Edward Clarke Lowe

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Edward Clarke Lowe (15 December 1823- March 30, 1912) was an English educator and a key participant in the foundation and development of the Woodard Schools.

Early life and education[edit]

Lowe was born at Everton in 1823, the youngest son of Samuel Lowe an attorney and his wife Maria Murray, and was given the name Clarke after an uncle John Clarke, Master of Rugeley Grammar School. His father died when he was four and his mother when he was ten and it was his eldest sister Emily who looked after the family. She had been well educated by her uncle John Clarke and set up a very successful school at Bootle near Liverpool. Not only did she pay off the eldest brother's debts but she also funded the education of her younger brothers and sisters. She also educated them initially at her own school, and Edward Lowe was no exception. He was probably with the school when it moved to Seaforth. He then went to Magdalene Hall Oxford under Rev. William Jacobson. In June 1844 he was elected to the Bible Clerkship at Lincoln College, Oxford where he became a pupil of Mark Pattison. In 1847, he became second master of the King's School Ottery St. Mary. He was ordained deacon in September of the same year and also became curate of the parish.

Woodard Schools[edit]

In 1849 he joined Rev Nathaniel Woodard at Shoreham as second master at St Nicholas College Lancing. Woodard had just begun his efforts to found, by public subscription, a system of Church of England education for the middle classes. In January 1850, Lowe became first headmaster at Hurstpierpoint College, the first middle school of the system, where he stayed until the end of 1872. He made a lasting impression, and the school still performs Shakespeare plays as he established them in 1854, and celebrates the "Lowe's Dole", an annual presentation to the choristers which he funded.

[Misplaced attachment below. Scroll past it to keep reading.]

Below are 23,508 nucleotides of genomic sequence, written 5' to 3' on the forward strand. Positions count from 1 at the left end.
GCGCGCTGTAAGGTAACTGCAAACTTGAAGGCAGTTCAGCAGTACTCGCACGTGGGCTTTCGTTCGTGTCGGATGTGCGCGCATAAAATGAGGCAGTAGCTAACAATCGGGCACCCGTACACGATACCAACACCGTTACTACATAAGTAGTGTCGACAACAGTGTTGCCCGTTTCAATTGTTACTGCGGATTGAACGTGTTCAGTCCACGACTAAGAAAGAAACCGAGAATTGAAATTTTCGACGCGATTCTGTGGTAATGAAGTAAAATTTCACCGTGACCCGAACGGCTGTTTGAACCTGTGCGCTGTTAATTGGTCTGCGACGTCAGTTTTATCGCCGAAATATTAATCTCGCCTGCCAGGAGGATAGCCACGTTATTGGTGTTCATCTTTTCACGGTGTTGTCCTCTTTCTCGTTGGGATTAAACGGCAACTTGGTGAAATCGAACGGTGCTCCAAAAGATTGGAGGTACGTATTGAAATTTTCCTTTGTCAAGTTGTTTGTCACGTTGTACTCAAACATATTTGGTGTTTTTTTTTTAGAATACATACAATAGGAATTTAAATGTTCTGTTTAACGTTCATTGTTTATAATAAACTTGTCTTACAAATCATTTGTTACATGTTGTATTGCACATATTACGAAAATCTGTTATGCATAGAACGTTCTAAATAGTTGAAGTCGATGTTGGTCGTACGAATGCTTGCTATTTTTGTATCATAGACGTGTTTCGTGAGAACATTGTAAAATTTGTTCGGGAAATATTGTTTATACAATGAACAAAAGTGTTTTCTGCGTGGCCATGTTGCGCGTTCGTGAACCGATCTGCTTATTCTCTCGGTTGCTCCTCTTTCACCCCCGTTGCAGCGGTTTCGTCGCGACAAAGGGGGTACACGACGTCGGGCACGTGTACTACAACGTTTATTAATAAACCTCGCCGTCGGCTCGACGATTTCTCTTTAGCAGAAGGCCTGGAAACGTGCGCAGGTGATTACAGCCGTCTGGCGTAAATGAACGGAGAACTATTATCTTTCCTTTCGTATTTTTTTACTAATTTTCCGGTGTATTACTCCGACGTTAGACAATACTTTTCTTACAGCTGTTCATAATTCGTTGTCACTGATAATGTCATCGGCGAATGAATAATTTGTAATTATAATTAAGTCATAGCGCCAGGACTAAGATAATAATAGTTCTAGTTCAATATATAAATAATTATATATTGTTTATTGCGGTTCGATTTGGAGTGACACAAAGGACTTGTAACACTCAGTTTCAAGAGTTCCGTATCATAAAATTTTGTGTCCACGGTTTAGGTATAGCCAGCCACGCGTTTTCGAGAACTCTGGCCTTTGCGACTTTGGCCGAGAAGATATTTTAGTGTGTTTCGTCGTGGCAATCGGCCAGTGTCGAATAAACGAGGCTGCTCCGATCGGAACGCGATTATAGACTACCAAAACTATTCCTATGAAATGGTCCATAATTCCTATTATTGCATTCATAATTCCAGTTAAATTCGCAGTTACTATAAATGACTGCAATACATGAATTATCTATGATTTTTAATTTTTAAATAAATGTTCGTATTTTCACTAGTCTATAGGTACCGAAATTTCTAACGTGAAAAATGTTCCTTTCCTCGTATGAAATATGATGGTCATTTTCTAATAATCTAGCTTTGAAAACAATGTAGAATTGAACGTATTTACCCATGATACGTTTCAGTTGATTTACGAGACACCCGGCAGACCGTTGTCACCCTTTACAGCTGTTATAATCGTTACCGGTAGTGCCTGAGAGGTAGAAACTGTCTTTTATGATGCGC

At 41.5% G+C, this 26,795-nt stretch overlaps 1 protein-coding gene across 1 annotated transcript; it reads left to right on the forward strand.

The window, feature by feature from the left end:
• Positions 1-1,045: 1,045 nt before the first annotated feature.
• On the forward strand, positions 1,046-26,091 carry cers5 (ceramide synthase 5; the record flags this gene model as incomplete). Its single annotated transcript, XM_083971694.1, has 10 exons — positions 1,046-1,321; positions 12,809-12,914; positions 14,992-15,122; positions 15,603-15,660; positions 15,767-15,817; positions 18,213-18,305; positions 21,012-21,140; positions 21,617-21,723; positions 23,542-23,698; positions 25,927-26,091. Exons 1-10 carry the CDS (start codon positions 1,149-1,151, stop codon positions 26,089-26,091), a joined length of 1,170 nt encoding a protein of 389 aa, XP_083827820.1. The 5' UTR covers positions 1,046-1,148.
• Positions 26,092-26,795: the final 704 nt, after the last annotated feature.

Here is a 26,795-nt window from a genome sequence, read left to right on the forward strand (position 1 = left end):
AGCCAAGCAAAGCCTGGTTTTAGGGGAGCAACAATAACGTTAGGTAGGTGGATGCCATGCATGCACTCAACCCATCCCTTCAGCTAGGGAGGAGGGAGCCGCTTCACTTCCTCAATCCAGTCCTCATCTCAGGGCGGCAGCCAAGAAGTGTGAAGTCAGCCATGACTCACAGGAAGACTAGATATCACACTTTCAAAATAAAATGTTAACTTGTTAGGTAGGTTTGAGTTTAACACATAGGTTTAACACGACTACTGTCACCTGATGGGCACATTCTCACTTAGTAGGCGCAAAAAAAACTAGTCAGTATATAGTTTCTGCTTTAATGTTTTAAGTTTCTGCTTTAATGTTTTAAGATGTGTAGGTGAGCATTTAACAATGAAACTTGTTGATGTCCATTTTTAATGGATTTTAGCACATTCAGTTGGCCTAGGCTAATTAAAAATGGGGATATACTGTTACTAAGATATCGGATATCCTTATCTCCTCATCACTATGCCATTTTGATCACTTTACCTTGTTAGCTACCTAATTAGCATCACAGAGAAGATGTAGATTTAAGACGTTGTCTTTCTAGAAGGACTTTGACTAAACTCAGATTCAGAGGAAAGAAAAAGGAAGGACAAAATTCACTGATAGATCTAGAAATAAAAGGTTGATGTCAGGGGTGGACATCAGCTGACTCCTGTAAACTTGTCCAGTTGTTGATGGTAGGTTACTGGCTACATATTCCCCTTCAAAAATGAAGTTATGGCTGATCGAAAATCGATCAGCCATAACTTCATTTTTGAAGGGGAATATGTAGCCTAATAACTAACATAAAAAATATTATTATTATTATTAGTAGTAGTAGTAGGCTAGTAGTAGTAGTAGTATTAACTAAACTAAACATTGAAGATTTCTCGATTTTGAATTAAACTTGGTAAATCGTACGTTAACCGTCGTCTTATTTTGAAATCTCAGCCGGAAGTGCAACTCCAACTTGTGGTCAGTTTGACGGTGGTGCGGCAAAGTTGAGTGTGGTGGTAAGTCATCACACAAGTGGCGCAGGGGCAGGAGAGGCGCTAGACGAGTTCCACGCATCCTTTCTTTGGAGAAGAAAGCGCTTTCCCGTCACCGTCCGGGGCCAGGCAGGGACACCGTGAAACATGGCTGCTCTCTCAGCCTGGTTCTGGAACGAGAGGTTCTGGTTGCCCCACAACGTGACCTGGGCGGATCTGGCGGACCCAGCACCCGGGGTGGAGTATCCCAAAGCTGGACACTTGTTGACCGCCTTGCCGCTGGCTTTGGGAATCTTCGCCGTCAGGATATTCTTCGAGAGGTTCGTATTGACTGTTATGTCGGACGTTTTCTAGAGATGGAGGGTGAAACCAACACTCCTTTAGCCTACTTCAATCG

Lowe married Harriet Duke Coleridge of Ottery St Mary, Devon, whose sister Alice Mary Coleridge played a major part in the setting up of Abbots Bromley School for Girls. Woodard thought his foundation would be wasting its efforts in promoting the education of women. Lowe, who owed so much to his well educated older sister Emily, strongly disagreed. He believed that university education should be open to women and with his friends eventually prevailed upon Woodard to give his blessing and use his enormous fund-raising skills for the foundation of the School of St. Anne at Abbots Bromley in 1874.

In 1873 Lowe became Provost of the Midland District of St Nicholas's College with a number of educational responsibilities. He was head of the Society of St Mary and John of Lichfield in union with St Nicholas' College, and directed the large schools at Denstone College and Ellesmere College for boys as well as the two Abbots Bromley schools for Girls – St Anne and later St Mary. Lowe also directed a boys' school at Dewsbury. In 1873 he also became a Canon of Ely Cathedral and from 1880 represented the Chapter as Proctor in Convocation. Lowe published several small educational works,

In 1891 on the death of Woodard, he was elected Provost of Lancing College in succession to the founder and returned into Sussex, living at Henfield where he died in 1912. His funeral took place at Ely Cathedral.

Publications[edit]

  • Porta Latina
  • Erasmus College Series (Erasmi Colloquia Selecta)
  • An English Primer of Religion and General Instruction, 1866. 2nd Edition 1868.
  • Divina Commedia di Dante, Translations Divine Comedy 1902 and 1904
  • Young Englishman's First Poetry Book
  • An annotated edition of G Herbert's Church Porch
  • St. Nicolas College and its Schools - A record of thirty years work to endow the Church of England with a system of self supporting boarding schools, Oxford 1878.

References[edit]

  • Men and Women of our Time 1895